Something doesn't quite finish the cycle, though. Something in Gabe's current reassurance and most welcome adoration of myself (eagerly returned) just doesn't cut the whole shape out and show it for... Whatever it is.
I can't stay quiet and road-dazed for long. Anything fiercely encouraging on Gabe's part makes me giddy. He wants me. Maybe the girl, Jezalyn, maybe she won't ruin things for us and maybe I won't ruin them for her. Maybe, heck, of _course_ life is wonderful and perfect and I might as well sing.
I sing most of the way there, excluding at stops, some of the time. Gabe tells me, sometimes, that I sing in my sleep. I highly doubt it.
Then again, dogs paw and whimper and sometimes howl when _they're_ asleep. So perhaps I do. It would be just like me. I just sing. It feels good.
The house is _huge_.
It's mostly white, like the kind you'd expect to find on a hill unless the hill were in a Gothic graphic novel. Even before we step up the gravel drive to the red stonework leading to the front doors, we hear birds. Gabriel flicks his ears, pausing as though to identify various species from among the babbling many. I don't see that he can actually do so, but his demeanor is so professional that I can't help but be impressed.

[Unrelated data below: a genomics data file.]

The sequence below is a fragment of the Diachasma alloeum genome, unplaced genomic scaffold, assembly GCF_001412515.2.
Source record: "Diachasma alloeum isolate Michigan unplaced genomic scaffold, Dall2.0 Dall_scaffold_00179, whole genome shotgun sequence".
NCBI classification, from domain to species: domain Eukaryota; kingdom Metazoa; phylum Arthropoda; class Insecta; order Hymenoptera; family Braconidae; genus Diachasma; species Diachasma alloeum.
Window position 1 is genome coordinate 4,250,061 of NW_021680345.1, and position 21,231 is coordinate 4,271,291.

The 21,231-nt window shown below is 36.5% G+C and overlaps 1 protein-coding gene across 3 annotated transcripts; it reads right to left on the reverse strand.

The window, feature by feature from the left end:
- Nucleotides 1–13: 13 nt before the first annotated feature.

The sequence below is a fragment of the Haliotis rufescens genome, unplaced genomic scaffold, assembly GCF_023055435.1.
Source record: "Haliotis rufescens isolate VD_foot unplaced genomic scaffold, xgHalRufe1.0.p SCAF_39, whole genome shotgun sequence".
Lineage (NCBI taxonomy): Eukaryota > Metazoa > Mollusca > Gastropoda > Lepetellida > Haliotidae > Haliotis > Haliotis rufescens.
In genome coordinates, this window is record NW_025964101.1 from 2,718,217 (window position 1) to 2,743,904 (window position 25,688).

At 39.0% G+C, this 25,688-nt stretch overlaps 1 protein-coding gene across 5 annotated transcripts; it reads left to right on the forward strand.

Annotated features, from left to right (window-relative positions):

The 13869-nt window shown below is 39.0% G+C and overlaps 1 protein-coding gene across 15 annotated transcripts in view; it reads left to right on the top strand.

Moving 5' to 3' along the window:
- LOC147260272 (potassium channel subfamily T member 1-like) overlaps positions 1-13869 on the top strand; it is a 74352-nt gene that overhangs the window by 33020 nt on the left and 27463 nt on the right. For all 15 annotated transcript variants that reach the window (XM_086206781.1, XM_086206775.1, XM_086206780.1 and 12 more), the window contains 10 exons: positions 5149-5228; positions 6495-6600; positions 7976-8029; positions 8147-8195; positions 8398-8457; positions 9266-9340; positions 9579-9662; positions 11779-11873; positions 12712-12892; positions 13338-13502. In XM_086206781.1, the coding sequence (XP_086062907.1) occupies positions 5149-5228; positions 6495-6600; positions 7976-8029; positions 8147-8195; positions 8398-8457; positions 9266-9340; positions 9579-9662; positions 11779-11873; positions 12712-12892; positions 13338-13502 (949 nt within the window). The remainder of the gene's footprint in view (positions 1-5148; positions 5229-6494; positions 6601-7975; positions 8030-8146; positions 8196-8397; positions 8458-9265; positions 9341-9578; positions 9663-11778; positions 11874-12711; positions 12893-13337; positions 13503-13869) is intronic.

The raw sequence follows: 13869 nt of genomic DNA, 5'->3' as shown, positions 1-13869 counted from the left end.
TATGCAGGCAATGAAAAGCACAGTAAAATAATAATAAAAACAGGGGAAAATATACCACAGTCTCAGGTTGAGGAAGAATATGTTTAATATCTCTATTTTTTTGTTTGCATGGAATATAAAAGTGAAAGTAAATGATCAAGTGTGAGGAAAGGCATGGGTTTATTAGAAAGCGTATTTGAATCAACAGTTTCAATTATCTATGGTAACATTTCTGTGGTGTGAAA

Standing too long without announcing our presence to the household is going to make me antsy in a moment, however. I unlatch the driver's side back door and remove the slate-colored, "quality, long-lasting plexiglass-fronted" travel case, ordered in the size said to fit Hyacinth macaws. We couldn't very well strap a bird into a seat belt, and I hope fervently that this will suffice, will please and not in any way offend our silent, new companion. It is, I suppose, a first offering to Jezalyn. If she accepts it, then at least any unacceptable further offers were not the _first_ impression.
I wonder how much she's been told about us. I wonder... Whether she cares, beneath the depression and the unnatural quiet, that she's meeting us or going anywhere at all.
I shut both doors on my side and at the second *chunck* Gabe vibrates his neck muscles and shakes out of his bird-listening. We give each other one more quick look, I think, with an odd excitement and sinking feeling simultaneously, our last look before we are three in the family instead of two.
I may be just a little bit jealous. All of his other girlfriends go home after their visits, or sign off the chat channel on that Transformation List at _some_ time every night. Our home _will be_ Jezalyn's home. Yet, my fear is more for her and Gabe than it is for me. I know he loves me. I just hope she likes Theatre People-- and that a she-wolf arriving at unspecified times won't send her into a mental relapse. My seizure-transformations could be more than a little disconcerting, to someone with not much for a sense of smell and an evident lack of ability or desire to communicate.
The house has been washed or painted within the past year, and its whiteness does not diminish up close. Gabe clicks the blazing-brass knocker in its holder two or three times and we wait.